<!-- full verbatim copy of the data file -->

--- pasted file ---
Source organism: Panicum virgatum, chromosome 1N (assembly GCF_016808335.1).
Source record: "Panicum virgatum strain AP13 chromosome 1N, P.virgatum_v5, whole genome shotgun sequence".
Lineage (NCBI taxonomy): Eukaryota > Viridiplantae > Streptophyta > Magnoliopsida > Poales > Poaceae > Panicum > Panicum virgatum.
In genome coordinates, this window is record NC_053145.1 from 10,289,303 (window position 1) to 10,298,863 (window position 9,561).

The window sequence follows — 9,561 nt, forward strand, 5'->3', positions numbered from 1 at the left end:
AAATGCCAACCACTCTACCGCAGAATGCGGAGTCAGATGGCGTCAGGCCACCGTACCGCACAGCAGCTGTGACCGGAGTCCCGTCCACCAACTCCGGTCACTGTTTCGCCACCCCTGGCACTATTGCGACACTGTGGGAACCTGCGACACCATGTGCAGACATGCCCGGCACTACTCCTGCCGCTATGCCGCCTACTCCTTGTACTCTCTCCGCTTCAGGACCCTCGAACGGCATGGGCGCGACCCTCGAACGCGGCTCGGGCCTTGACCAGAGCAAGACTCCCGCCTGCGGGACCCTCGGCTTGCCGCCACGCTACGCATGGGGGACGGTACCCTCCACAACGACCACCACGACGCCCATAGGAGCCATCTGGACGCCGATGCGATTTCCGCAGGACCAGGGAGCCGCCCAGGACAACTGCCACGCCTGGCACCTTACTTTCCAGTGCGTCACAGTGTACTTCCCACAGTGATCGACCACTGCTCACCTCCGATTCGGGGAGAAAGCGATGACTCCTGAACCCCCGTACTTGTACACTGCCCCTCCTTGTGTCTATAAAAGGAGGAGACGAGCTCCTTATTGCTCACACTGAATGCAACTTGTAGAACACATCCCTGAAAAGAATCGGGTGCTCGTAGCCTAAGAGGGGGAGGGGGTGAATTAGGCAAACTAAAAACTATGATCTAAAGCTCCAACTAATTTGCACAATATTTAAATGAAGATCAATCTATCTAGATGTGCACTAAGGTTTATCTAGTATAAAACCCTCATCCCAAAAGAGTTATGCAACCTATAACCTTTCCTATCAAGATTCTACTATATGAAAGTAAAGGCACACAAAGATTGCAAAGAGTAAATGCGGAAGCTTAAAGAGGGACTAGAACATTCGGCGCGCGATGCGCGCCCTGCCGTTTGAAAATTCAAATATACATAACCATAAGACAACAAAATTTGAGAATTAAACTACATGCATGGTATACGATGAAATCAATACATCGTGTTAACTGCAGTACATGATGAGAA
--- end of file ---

Source organism: Panicum virgatum, chromosome 1N (assembly GCF_016808335.1).
Source record: "Panicum virgatum strain AP13 chromosome 1N, P.virgatum_v5, whole genome shotgun sequence".
Lineage (NCBI taxonomy): Eukaryota > Viridiplantae > Streptophyta > Magnoliopsida > Poales > Poaceae > Panicum > Panicum virgatum.
In genome coordinates, this window is record NC_053145.1 from 10,289,303 (window position 1) to 10,298,863 (window position 9,561).

The window sequence follows — 9,561 nt, forward strand, 5'->3', positions numbered from 1 at the left end:
AAATGCCAACCACTCTACCGCAGAATGCGGAGTCAGATGGCGTCAGGCCACCGTACCGCACAGCAGCTGTGACCGGAGTCCCGTCCACCAACTCCGGTCACTGTTTCGCCACCCCTGGCACTATTGCGACACTGTGGGAACCTGCGACACCATGTGCAGACATGCCCGGCACTACTCCTGCCGCTATGCCGCCTACTCCTTGTACTCTCTCCGCTTCAGGACCCTCGAACGGCATGGGCGCGACCCTCGAACGCGGCTCGGGCCTTGACCAGAGCAAGACTCCCGCCTGCGGGACCCTCGGCTTGCCGCCACGCTACGCATGGGGGACGGTACCCTCCACAACGACCACCACGACGCCCATAGGAGCCATCTGGACGCCGATGCGATTTCCGCAGGACCAGGGAGCCGCCCAGGACAACTGCCACGCCTGGCACCTTACTTTCCAGTGCGTCACAGTGTACTTCCCACAGTGATCGACCACTGCTCACCTCCGATTCGGGGAGAAAGCGATGACTCCTGAACCCCCGTACTTGTACACTGCCCCTCCTTGTGTCTATAAAAGGAGGAGACGAGCTCCTTATTGCTCACACTGAATGCAACTTGTAGAACACATCCCTGAAAAGAATCGGGTGCTCGTAGCCTAAGAGGGGGAGGGGGTGAATTAGGCAAACTAAAAACTATGATCTAAAGCTCCAACTAATTTGCACAATATTTAAATGAAGATCAATCTATCTAGATGTGCACTAAGGTTTATCTAGTATAAAACCCTCATCCCAAAAGAGTTATGCAACCTATAACCTTTCCTATCAAGATTCTACTATATGAAAGTAAAGGCACACAAAGATTGCAAAGAGTAAATGCGGAAGCTTAAAGAGGGACTAGAACATTCGGCGCGCGATGCGCGCCCTGCCGTTTGAAAATTCAAATATACATAACCATAAGACAACAAAATTTGAGAATTAAACTACATGCATGGTATACGATGAAATCAATACATCGTGTTAACTGCAGTACATGATGAGAA